Part 13: The U.S. NCP and Specific Instance Claims: The Obama Administration NCP Reorganization Cases 2011
This series builds on some ideas I have been working through for a number of years relating to a fundamental shift in the approaches to corporate governance that broaden the ambit of corporate governance issues from a singular focus on internal governance (the relationships among officers, shareholders and directors) to one that includes corporate behavior and the standards by which officers, directors and shareholders exercise their respective governance authority. This shift also changes the scope of what is understood as "law" to be applied to issues of corporate governance, from one principally focused on national law to governance norms that may be sourced in the declarations and other governance interventions of public and private international bodies. Lastly, it appears to point to an evolution to the role of the state from the principal source of standards and enforcer of law to a vehicle for the implementation of international standards in which enforcement power is left to global market actors--principally consumers and investors function of the decisions of global actors. All of this is inconsistent with traditional notions of the role of law, the scope of corporate governance and the nature of corporate social responsibility int he United States. The extent to which the United States participates in the construction of these autonomous international systems may suggest the direction in which government policy may be moving away from the traditional consensus of corporate responsibility to something perhaps entirely new.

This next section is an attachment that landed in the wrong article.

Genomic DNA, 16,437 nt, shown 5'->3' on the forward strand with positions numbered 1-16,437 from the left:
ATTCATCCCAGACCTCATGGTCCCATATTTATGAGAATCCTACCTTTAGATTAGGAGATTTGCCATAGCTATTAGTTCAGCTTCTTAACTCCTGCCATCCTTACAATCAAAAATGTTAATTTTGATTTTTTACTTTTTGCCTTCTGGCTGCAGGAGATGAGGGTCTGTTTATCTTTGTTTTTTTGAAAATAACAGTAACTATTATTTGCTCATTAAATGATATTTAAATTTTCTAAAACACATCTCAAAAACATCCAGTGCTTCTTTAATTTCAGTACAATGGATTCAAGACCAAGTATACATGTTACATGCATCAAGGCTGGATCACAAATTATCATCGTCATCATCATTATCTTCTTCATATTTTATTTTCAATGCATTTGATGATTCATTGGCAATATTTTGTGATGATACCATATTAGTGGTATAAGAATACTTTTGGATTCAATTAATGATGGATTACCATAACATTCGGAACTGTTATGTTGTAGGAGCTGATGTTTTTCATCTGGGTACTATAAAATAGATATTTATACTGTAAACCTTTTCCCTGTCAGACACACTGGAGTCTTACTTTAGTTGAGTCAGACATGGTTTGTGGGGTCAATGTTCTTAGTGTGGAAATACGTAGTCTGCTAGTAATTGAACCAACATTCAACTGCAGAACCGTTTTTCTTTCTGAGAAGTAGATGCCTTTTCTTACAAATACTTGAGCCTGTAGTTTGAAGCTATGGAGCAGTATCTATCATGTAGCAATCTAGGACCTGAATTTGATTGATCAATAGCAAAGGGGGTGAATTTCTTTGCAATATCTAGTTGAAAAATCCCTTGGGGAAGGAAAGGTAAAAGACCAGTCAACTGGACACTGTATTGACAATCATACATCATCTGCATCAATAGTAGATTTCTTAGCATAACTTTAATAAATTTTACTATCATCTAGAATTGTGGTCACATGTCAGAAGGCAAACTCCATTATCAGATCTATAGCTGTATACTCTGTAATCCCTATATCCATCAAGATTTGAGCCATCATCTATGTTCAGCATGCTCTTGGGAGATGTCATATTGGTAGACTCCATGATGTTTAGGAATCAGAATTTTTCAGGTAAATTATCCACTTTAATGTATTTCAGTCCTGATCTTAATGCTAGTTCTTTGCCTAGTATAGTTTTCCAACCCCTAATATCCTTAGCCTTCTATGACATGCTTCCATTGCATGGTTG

With this post the series turns to the specific instance claims of the U.S. NCP. The focus here is on the early claims considered by the U.S. National Contact Point under the OECD Guidelines for Multinational Enterprises (2011) (MNE Guidelines). Subsequent posts will consider the claims and then on the context of the NCP system and note the divergence of the US approach to that of the specific instance jurisprudence of other OECD NCPs.